The podium of the Thessaloniki International Festival (TIF) has traditionally been a forum for the announcement of popular economic measures and handouts – the so-called TIF basket.

That, however, is not the case this year. Pledges of handouts, for which the country has paid dearly in the past, should end at the very place where they began.

By yet another twist of fate for the SYRIZA-Independent Greeks government, the man who is called upon to put an end to that vicious circle is the prime minister who promised everything to everyone in order to come to power.

He is the prime minister who as a candidate pledged to abolish the bailout memorandums with a single law, to restore the minimum wage to 780 euros monthly, to reverse wage and pension cuts, to abolish the ENFIA real estate tax, and to cut the VAT tax.

As we all know, the opposite occurred, because pledges of handouts do not fill empty wallets. They cultivate false hopes domestically and suspicion abroad, reinforcing the conviction that fiscal discipline must remained heightened and that strict surveillance of the economy is necessary.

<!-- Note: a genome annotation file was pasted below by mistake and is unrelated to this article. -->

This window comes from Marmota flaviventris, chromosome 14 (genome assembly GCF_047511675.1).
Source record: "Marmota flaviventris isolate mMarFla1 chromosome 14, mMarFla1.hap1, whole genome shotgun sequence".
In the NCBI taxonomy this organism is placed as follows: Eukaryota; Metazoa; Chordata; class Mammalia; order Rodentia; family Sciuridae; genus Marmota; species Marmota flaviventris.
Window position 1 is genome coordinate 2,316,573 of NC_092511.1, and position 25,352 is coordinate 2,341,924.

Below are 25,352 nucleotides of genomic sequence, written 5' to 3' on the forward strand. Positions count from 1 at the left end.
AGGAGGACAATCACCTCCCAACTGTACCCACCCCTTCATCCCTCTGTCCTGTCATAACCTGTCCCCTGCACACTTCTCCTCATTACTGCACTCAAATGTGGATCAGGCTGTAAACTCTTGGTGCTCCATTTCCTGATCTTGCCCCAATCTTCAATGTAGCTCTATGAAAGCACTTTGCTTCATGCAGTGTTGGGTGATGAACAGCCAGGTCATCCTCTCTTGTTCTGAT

As many electoral benefits as the prime minister may think he will garner, he has a duty to resist the temptation. The messages from the markets are crystal clear.

The very idea that pledges of handouts yield electoral benefits is wrong-headed.

Recent political history is rife with examples of supposedly generous governments which were punished harshly at the ballot box.